Denmark is often given as an example of a successful varroa control programme that
doesn’t use synthetic chemicals (such as fluvalinate, flumethrin, amitraz, coumpahos)
that are prevalent elsewhere in Europe. Bayvarol (flumethrin) is available for mite control
in Denmark on veterinary prescription, but according to a survey conducted in the country
in 2000, 86% of the beekeepers (who keep 78% of the country’s total hives) use
‘biological’ methods (organic chemicals and biotechnical controls).
Denmark has 4,600 beekeepers and 155,000 hives. Average production is similar to New
Zealand’s, at about 35 kg per hive. Varroa was first discovered in Denmark in 1984 and is
now spread throughout the country, including on most off-shore islands.
In 1984, the Danish Institute of Agricultural Sciences (Ministry of Food) proposed a
varroa control strategy that did not rely on veterinary drugs. The proposal was later
approved by the Danish Beekeepers’ Association (DBF). Both organisations have spent
considerable time and money since developing the use of organic miticides (such as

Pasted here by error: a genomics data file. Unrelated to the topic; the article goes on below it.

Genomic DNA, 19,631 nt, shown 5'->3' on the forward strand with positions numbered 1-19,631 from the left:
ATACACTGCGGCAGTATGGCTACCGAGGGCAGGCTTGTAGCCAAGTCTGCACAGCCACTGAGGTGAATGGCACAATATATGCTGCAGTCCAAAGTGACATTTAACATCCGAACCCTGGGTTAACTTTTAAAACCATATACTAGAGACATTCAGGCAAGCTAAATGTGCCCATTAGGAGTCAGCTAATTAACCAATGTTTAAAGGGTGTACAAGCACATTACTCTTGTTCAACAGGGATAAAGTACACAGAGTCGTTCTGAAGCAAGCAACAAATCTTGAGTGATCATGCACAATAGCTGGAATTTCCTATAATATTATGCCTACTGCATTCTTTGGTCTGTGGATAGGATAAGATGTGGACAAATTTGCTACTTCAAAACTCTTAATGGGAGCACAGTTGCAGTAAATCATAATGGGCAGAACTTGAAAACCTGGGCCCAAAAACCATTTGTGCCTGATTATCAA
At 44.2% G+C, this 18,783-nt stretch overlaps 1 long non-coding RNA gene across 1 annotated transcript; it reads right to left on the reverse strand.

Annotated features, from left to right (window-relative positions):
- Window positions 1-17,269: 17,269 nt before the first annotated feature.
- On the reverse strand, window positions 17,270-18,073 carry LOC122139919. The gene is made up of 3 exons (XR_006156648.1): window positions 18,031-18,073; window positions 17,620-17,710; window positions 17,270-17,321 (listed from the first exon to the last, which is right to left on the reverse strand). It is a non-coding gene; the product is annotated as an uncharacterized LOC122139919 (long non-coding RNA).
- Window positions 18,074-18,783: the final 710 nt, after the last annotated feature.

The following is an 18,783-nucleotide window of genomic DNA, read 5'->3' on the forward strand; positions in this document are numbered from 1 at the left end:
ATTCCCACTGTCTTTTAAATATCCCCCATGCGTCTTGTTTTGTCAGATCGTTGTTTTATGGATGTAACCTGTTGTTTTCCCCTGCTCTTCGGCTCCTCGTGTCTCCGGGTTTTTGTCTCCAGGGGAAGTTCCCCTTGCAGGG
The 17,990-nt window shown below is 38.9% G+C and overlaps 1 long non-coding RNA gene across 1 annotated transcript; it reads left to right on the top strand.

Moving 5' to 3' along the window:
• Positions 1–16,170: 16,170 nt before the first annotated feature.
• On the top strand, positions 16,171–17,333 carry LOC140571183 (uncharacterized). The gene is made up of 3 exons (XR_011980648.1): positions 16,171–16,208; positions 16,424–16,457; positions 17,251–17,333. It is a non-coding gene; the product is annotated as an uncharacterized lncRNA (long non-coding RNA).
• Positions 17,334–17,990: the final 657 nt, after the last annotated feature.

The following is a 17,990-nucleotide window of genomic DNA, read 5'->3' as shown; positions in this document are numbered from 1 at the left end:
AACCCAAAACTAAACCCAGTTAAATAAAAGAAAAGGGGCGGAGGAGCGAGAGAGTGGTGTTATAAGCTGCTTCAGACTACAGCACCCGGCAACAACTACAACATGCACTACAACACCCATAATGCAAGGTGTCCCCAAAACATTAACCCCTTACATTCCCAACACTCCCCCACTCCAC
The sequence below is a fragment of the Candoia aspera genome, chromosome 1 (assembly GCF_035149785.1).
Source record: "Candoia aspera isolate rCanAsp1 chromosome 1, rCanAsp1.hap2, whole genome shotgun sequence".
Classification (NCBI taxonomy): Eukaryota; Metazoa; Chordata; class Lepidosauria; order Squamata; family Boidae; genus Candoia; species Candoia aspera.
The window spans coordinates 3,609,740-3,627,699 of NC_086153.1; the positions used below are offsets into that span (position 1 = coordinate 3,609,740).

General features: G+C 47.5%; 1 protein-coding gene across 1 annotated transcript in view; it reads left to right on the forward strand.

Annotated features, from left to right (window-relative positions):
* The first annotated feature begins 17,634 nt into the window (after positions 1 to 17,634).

formic acid, lactic acid and oxalic acid), as well as biotechnical controls (mostly drone
brood removal, comb trapping and heat treatment). Their objective is to maintain
pesticide use at a minimum and keep chemical residues out of honey and beeswax. The
approach follows on from their commitment not to use antibiotics to control American
foulbrood, a similarity they have with New Zealand beekeepers.
CONTROL OF VARROA: CONTROL METHODS USED OVERSEAS
Denmark is an example of successful varroa control using
organic chemicals and biotechnical methods.
The Danish system can be summarised as follows:
• Drone brood removal/trapping during the late spring/early summer build-up period.
• Short and/or long-term formic acid treatment immediately following the honey
• A late treatment once brood rearing has ceased, using either lactic acid or oxalic
• Monitoring natural mite fall, and mite fall after treatment, especially in the
summer and after lactic acid treatment in autumn.